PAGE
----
Ron Howard’s “Rush” and Gandolfini’s “Enough Said” highlight movies opening this weekend

Ron Howard’s “Rush” and Gandolfini’s “Enough Said” highlight movies opening this weekend

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Ron Howard's Rush takes on Formula One racing

Ron Howard’s new movie, “Rush” that re-creates the merciless 1970s rivalry between Formula One rivals James Hunt and Niki Lauda highlights a short list of movies opening the weekend of September 19-21. Also opening is “Enough Said,” one of James Gandolfino’s last big-screen appearances, opposite Julia Louis-Dreyfus in a romantic comedy.

Rush takes on the story of James Hunt and Niki Lauda, two highly skilled race car drivers who start up a rivalry beginning in 1970 at a Formula Three race at the Crystal Palace circuit in England. Hunt is a young, brash Briton, while Lauda is the cooler technical genius who relies on racing precision for his success. Their rivalry helped push the sport into mainstream consciousness in the early to mid 1970s, culminating in the 1976 season as they battled for the championship. Hunt beat Lauda by one point, but only after a controversial race in which Lauda was seriously injured and had to sit on the sidelines while Hunt came from behind.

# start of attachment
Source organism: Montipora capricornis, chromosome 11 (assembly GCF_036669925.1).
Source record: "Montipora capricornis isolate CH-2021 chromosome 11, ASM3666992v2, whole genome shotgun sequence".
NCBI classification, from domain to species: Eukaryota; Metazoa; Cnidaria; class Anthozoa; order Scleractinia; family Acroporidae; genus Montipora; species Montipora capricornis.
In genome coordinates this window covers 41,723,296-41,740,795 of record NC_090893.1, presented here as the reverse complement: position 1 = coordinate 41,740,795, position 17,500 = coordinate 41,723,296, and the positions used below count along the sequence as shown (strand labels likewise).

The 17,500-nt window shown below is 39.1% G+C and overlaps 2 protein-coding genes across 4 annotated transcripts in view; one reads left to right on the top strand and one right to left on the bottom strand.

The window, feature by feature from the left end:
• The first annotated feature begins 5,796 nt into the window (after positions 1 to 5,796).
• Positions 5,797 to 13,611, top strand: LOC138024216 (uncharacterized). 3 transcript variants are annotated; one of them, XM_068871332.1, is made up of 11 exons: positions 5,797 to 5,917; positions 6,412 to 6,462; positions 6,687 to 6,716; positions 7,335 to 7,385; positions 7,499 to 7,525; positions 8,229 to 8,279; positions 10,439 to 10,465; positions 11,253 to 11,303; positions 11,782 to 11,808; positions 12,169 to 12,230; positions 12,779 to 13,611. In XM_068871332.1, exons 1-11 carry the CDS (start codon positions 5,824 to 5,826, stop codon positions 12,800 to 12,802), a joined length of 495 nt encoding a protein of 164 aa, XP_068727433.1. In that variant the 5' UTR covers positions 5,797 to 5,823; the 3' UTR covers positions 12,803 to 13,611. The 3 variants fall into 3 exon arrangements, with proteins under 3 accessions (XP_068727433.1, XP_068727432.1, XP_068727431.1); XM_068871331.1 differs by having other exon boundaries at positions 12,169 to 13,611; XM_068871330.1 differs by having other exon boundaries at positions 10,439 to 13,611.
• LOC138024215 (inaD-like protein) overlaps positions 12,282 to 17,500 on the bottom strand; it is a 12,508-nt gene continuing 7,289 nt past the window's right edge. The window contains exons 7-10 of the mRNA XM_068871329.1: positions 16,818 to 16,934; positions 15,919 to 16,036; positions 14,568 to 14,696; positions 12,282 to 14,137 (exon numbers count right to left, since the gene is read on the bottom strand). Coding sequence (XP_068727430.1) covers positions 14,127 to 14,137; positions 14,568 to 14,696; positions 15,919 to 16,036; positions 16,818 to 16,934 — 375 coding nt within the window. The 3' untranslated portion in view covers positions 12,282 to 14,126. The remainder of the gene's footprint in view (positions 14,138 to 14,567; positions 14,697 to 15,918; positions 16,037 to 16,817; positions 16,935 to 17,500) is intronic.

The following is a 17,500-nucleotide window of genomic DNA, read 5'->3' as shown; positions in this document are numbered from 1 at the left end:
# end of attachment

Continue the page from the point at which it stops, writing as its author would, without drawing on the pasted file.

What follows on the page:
Howard, whose first movie as a director was “Grand Theft Auto,” returns to an auto theme with the challenge of making Formula One racing exciting to American audiences, a sport that has never really caught on here like it has in the rest of the world.

Enough Said stars the late James Gandolfini
Enough Said stars the late James Gandolfini

Enough Said stars Julia Louis-Dreyfus opposite James Gandolfini (in one of his final film roles) as a divorced woman who decides to pursue the man she’s interested in learns he’s her new friend’s ex-husband (Gandolfini).

Early reviews say the movie and performances are solid all around, but of course the big story here is the great Gandolfini, who died earlier this year of a heart attack while on vacation in Italy.

Though not an obvious leading man, Gandolfini had enough acting chops to play a variety of roles, such as the woman-beating Mob henchman Virgil in True Romance, enforcer/stuntman Bear in Get Shorty, and the impulsive Wild Thing Carol in Where the Wild Things Are, so a turn in a romantic comedy should not have been outside his ability.

Gandolfini garnered enormous praise for his portrayal of Tony Soprano, winning three Emmy Awards, three Screen Actors Guild Awards and two Golden Globes for Best Actor – Drama Series as well as two further SAG Awards as a member of the series’ ensemble.

Other films opening this weekend include: Hugh Jackman in “Prisoners” and Sam Rockwell in “A Single Shot.”